Flexible Learning Fundamentals

Since the initial lockdown in March, Universities and other HEIs have mobilised the creation of workstreams, groups and packets (whatever the preferred term) to invest substantial time and effort in the planning, contingency and re-planning of what might (or might not) lie ahead and how we should respond. The community and creativity of colleagues across HE has been mobilised to develop a wide range of responses so that we can continue to deliver high quality education and these responses have been shaped through the outpouring of sets of principles and guidance designed to offer clarity on how we should go about continuing to offer that quality educational experience. However, these policies appear to be largely tailored towards a particular direction of travel e.g. principles we should follow if we are to migrate fully online, guidance for effectively blending students’ learning, guidance for effective hybrid teaching. Particularly during the initial stages of response, this guidance is particularly helpful. Continue reading

Episode 2: Head Space and the multitasking myth

According to popular stereotypes, women are good at multitasking, suggesting that men are not. However, research shows that, in general, people are not good at multitasking (Laloyaux et al, 2018): the human brain does not function optimally when called upon to multitask to the degree that we currently do (Levitin 2014). Levitin also outlines that the brain has an attention network and a daydreaming network. When one is on, the other is off. Attention evolved to keep us alive, whereas daydreaming allows for downtime, vital space for the brain to drift aimlessly. This is creative, but also restorative. Levitin refers to these two networks as ‘yin and yang’. Have you noticed that you day-dream less and less these days? Academic work demands multitasking, which keeps the attention network on alert and stifles daydreaming. Letting your mind wander will never be factored into workloads; it is the antithesis of ‘work’. And yet it isn’t. Day dreaming allows us to continue to function at a high level. It is essential. Continue reading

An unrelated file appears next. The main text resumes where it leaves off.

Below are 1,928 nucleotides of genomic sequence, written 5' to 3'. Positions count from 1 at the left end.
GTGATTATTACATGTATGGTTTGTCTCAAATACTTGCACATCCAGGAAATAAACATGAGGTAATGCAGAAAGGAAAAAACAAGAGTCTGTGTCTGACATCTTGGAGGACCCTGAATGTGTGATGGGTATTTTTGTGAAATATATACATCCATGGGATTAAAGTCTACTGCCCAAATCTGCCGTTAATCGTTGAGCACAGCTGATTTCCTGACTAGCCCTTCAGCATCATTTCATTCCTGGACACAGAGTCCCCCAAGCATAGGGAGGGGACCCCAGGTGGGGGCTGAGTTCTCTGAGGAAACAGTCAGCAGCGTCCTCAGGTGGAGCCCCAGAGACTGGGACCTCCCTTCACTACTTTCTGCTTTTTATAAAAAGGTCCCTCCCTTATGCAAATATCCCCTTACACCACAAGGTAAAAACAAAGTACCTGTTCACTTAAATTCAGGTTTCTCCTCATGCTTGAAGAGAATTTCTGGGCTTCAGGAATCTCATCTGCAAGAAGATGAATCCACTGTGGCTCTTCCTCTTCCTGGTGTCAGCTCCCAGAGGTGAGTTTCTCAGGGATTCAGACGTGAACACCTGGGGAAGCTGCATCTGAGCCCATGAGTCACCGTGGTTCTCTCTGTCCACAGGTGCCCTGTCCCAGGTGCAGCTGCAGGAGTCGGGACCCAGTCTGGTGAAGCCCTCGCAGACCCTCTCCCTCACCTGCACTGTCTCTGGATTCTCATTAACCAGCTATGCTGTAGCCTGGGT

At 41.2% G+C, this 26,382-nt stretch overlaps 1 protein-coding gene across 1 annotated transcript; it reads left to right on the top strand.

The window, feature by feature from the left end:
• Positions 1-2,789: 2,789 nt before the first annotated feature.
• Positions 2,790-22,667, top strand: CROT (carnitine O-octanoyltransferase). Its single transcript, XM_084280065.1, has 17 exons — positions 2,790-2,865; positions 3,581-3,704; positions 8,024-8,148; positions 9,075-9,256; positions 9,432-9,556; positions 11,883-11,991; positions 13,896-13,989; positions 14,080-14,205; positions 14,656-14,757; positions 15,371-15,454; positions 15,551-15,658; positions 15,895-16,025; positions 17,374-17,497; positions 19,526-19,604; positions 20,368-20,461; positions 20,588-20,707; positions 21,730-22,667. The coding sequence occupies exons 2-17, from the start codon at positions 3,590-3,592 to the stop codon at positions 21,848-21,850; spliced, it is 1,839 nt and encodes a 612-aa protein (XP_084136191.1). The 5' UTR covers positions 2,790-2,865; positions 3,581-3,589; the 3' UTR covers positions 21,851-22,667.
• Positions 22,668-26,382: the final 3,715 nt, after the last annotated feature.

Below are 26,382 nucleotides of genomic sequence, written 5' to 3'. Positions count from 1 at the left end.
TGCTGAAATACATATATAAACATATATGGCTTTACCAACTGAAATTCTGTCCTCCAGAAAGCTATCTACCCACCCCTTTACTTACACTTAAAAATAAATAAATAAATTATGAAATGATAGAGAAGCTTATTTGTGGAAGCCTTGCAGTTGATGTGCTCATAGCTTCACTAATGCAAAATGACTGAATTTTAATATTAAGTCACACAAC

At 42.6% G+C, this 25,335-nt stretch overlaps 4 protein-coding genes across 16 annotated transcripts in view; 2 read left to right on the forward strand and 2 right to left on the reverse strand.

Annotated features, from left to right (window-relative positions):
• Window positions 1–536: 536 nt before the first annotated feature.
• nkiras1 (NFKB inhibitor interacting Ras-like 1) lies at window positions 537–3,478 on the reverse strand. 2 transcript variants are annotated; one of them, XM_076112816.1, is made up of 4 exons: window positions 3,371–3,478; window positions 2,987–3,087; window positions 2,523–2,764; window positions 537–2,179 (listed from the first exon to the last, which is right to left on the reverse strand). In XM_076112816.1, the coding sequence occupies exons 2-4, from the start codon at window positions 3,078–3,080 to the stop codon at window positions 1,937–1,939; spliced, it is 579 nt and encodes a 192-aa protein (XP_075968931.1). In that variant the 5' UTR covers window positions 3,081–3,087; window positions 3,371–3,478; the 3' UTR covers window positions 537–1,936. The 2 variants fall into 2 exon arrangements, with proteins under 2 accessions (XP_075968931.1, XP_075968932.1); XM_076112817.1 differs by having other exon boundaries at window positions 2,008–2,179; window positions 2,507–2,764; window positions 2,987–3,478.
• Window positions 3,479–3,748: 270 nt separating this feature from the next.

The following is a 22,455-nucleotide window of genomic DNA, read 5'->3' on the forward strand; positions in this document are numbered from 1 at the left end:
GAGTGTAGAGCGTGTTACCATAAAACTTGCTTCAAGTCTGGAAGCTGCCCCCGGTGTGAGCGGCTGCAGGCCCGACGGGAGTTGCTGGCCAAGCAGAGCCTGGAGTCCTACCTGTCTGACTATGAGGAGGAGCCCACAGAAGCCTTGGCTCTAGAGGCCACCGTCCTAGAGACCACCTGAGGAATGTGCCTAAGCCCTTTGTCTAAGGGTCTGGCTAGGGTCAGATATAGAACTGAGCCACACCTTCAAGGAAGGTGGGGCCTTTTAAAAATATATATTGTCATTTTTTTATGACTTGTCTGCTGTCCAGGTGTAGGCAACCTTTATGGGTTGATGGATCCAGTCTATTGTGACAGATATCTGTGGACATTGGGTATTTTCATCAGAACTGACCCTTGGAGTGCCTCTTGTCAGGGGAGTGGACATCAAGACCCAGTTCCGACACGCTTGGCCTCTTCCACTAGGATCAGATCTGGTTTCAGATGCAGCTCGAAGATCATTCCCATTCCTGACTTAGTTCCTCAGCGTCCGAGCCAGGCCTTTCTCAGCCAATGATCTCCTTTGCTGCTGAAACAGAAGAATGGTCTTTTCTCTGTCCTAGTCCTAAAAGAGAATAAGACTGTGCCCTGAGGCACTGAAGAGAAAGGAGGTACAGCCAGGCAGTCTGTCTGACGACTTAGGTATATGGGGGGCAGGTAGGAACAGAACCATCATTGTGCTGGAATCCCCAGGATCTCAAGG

Just-in-time CPD

How it started

It was 5pm on Monday 16th March. I was at a staff meeting at Ravensbourne University London when the PM announced the start of lock-down which would mean a fast shift to digital learning. As I left the building, one question kept going through my mind: ‘As an Educational Developer, what is my role now?’
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Learning design in an emergency

Over the last five years, UCL’s ABC Learning Design (ABC LD) has grown in popularity across the sector as an effective ‘rapid development’ workshop helping teaching teams create a visual ‘storyboards’ of student journeys. Storyboard are built using pre-printed cards representing the types and sequences of learning, and the (blended) activities that can be used to meet the learning outcomes. Participants overwhelmingly find the 90’ minute ‘sprint’ approach engaging and fruitful, leading to pedagogic ideas and conversations that continue long after the event itself.
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The show goes on for Academic Professional Apprenticeships: A celebration of the first Research Pathway Endpoint Assessment

Amidst the flurry of emails about moving to remote/online/blended teaching, and worries about the sectors finances, the Academic Professional Apprenticeship (APA) programme at Exeter quietly received notification that the external Endpoint Assessor – Advance HE – had passed the nation-wide first end-point assessment for the APA research pathway. Continue reading

Digital accessibility and the curriculum

Digital accessibility has been at the forefront of many institutional discussions following the introduction of the Public Sector Bodies (Websites and Mobile Applications) Accessibility Regulations 2018 which came in to effect on the 23rd of September 2018 setting out accessibility standards that must be met by all Public Sector Bodies including universities https://www.gov.uk/guidance/accessibility-requirements-for-public-sector-websites-and-apps#accessibility-standards Continue reading

New Academics’ Experiences of Induction to Teaching: An Activity Theory Approach

SEDA Research and Evaluation Small Grants Project Abstract

This project explores how staff are supported with their induction to teaching, particularly in disciplines and departments. It involved educational developers working in 6 departments of a post-92 university, which has historically valued professional practice and teaching, however, more recently the emphasis has been on research excellence. Continue reading